Note: Coconut coir is frequently used as a more sustainable alternative to peat moss. However, while coconut coir is excellent for water retention and other purposes, it has a slightly alkaline pH and is not helpful for lowering pH levels in your garden.
Myths about soil pH
According to gardening lore, there are other ways to lower your soil’s pH, but there’s not much science to support these claims.
Pine needles, for instance, are sometimes recommended to create a more acidic environment, but this doesn’t work. While pine needles themselves are acidic, they become more neutral as they decompose, and they won’t change soil pH levels in any significant way after the initial release of acid from the fresh needles. There are still many good ways to use pine needles in the garden, though.
Coffee grounds are also often touted as a way to create a more acidic soil, but only fresh coffee grounds are acidic. Used coffee grounds are mostly neutral as the acid is washed away into your cup of coffee. So, unless you want to scatter fresh coffee around your garden (which would be pricey!), we don’t recommend this method.
Maintaining your soil’s pH levels
Once you’ve added your amendment of choice to your garden beds, water your garden well to help activate your soil amendment. Then give your garden a bit of time to adjust, as it can take a few months for pH levels to drop. This is especially true when working with peat moss, although sulfur will work more quickly.
After a month or two, test your garden soil and assess how well your treatment is going. You may need to add a bit more product to adjust your soil’s pH, but that will depend on the amendment that you’re working with.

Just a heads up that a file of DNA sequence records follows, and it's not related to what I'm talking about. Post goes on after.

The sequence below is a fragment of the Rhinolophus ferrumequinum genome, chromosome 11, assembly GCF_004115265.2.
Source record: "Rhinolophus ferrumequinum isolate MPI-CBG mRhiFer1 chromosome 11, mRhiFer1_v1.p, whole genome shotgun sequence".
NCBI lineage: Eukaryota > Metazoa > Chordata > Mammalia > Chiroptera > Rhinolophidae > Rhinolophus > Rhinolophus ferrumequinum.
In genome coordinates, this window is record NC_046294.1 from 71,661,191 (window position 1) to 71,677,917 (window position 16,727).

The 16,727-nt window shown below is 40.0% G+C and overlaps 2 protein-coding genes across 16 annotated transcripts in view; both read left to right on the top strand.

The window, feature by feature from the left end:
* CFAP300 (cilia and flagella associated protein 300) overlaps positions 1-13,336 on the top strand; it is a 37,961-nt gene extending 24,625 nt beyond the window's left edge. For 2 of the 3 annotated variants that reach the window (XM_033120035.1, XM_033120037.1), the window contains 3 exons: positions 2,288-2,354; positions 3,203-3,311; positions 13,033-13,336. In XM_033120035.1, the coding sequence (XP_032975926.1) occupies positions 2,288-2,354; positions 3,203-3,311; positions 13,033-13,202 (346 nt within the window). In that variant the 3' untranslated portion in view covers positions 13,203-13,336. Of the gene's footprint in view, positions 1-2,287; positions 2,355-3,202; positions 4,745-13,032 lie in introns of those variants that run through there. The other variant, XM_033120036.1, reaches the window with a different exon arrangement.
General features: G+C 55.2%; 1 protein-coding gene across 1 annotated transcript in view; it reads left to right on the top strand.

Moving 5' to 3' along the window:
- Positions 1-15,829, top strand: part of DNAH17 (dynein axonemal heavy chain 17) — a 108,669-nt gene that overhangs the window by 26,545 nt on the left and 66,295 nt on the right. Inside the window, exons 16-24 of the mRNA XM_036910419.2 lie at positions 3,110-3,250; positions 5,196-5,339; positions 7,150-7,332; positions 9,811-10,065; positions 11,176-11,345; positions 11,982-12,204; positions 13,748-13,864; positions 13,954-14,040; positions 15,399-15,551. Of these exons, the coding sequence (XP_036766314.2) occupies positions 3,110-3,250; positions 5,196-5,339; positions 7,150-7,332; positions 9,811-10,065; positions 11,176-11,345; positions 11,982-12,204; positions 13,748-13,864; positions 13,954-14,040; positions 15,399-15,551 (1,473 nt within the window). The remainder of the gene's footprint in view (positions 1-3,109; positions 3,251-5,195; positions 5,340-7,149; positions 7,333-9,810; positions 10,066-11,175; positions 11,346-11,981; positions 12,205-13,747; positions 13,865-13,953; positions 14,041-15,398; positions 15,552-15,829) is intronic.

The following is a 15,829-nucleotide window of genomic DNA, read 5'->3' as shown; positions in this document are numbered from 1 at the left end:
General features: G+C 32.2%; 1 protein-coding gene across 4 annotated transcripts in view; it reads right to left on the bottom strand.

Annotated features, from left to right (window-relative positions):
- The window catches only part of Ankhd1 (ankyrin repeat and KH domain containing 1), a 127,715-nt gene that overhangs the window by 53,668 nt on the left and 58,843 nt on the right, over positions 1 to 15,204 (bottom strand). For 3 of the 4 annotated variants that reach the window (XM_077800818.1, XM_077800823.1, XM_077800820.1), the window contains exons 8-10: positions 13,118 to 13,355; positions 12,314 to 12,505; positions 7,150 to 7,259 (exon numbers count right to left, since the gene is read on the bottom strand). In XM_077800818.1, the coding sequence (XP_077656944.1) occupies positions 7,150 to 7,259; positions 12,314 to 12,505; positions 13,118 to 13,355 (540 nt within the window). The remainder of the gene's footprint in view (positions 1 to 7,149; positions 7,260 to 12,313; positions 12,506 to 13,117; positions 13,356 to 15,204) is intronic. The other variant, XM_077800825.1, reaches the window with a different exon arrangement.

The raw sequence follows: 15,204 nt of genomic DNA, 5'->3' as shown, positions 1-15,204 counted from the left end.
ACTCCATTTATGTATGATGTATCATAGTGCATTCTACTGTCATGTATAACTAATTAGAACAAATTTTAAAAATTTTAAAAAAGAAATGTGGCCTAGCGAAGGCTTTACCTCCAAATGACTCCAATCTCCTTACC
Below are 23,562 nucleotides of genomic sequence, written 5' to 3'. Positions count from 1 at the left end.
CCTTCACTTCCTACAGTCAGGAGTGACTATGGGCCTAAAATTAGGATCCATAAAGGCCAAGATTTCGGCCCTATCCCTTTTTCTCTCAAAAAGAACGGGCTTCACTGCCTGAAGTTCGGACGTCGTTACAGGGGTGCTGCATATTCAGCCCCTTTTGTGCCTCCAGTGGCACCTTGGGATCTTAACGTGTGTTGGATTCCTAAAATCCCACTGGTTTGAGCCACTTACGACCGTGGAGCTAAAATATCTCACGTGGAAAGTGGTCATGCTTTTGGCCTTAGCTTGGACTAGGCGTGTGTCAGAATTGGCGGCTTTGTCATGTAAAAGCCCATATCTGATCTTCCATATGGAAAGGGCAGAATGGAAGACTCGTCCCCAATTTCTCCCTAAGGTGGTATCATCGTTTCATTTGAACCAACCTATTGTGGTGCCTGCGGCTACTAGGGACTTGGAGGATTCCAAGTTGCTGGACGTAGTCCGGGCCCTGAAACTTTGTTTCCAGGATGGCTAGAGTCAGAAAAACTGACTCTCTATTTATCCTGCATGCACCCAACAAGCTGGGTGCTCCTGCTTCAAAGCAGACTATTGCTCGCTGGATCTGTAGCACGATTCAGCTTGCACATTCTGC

To maintain a healthy garden, it’s also a good idea to get into the habit of testing your soil once every three years or less. This will ensure that you stay on top of any changes in your soil, and you can address imbalances before they cause issues with your plants.
Additionally, it can be helpful to add an annual amendment of compost to your garden. Not only will this create a neutral soil that has ideal pH levels for most plants, but it will also replenish soil nutrient levels to keep your plants growing strong.
Frequently asked questions
Hydrangeas react to soil pH levels, and their flowers will change color depending on the soil’s pH. Alkaline soils produce pink blooms, while acidic soils with a pH of below 7.0 will result in gorgeous blue flowers.
Potatoes grow best when sown in soil with a slightly acidic pH of between 6.0 and 6.5. In this environment, potatoes will produce a larger crop of tubers, and they will also be better able to resist common diseases like potato scabs.
Blueberries are acid-loving plants that prefer soils with a pH of between 4.5 and 5.5. Testing your soil with a pH probe or soil test kit is the best way to determine if your soil pH levels will support blueberry plants.
Azaleas are another acid-loving plant that prefers lower soil pH levels. For optimal growth, plant your azaleas in soil with a pH of between 4.5 and 6.0.
Certain fertilizers and soil amendments, as well as environmental conditions like acid rain, can produce acidic soils. Soils can also just be naturally acidic, so it’s important to test your soil before planting your garden to determine if any amendments are needed.
PH levels that are either too high or too low will make it difficult for plants to absorb nutrients correctly. This can produce plants that are nutrient deficient, and they may exhibit symptoms like leaf yellowing, visible leaf veining, and stunted growth.
If you want to grow potatoes, azaleas, blueberries, and other acid-loving plants, you’ll probably need to lower pH levels in your garden beds to boost the growth of these plants. Even if you’re just growing standard fruit, veggies, and ornamentals, you may still need to adjust pH levels in your soil for improved plant growth and to help plants naturally protect themselves against diseases.
How you choose to amend your soil’s pH is up to you, but the products we’ve covered today should help you easily balance your soil. After that, regular soil testing and amending your garden with compost will preserve your soil’s health and create the best environment for plants to grow in.
Since compost can be one of the most effective ways to lower soil pH levels, you may want to check out our guide to home composting too!